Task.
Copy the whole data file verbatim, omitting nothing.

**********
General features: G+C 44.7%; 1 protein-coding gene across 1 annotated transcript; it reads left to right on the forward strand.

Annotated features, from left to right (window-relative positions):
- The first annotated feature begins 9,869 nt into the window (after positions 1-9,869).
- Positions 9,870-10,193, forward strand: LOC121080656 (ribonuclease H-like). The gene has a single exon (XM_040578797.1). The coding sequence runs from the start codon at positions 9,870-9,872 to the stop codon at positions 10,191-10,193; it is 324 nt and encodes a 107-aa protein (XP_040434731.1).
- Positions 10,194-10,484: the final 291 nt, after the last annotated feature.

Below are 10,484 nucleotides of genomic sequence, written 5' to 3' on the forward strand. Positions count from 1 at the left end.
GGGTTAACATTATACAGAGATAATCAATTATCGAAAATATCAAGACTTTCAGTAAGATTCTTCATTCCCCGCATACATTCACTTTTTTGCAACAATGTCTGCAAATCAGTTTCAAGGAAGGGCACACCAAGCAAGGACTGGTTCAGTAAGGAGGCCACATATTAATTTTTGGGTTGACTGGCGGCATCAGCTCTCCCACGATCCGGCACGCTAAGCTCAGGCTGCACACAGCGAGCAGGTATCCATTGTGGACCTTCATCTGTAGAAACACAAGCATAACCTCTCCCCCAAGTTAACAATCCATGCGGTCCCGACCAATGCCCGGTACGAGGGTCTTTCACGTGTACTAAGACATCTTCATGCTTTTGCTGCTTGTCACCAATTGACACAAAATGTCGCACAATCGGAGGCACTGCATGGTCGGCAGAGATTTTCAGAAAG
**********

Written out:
General features: G+C 44.7%; 1 protein-coding gene across 1 annotated transcript; it reads left to right on the forward strand.

Annotated features, from left to right (window-relative positions):
- The first annotated feature begins 9,869 nt into the window (after positions 1-9,869).
- Positions 9,870-10,193, forward strand: LOC121080656 (ribonuclease H-like). The gene has a single exon (XM_040578797.1). The coding sequence runs from the start codon at positions 9,870-9,872 to the stop codon at positions 10,191-10,193; it is 324 nt and encodes a 107-aa protein (XP_040434731.1).
- Positions 10,194-10,484: the final 291 nt, after the last annotated feature.

Below are 10,484 nucleotides of genomic sequence, written 5' to 3' on the forward strand. Positions count from 1 at the left end.
GGGTTAACATTATACAGAGATAATCAATTATCGAAAATATCAAGACTTTCAGTAAGATTCTTCATTCCCCGCATACATTCACTTTTTTGCAACAATGTCTGCAAATCAGTTTCAAGGAAGGGCACACCAAGCAAGGACTGGTTCAGTAAGGAGGCCACATATTAATTTTTGGGTTGACTGGCGGCATCAGCTCTCCCACGATCCGGCACGCTAAGCTCAGGCTGCACACAGCGAGCAGGTATCCATTGTGGACCTTCATCTGTAGAAACACAAGCATAACCTCTCCCCCAAGTTAACAATCCATGCGGTCCCGACCAATGCCCGGTACGAGGGTCTTTCACGTGTACTAAGACATCTTCATGCTTTTGCTGCTTGTCACCAATTGACACAAAATGTCGCACAATCGGAGGCACTGCATGGTCGGCAGAGATTTTCAGAAAG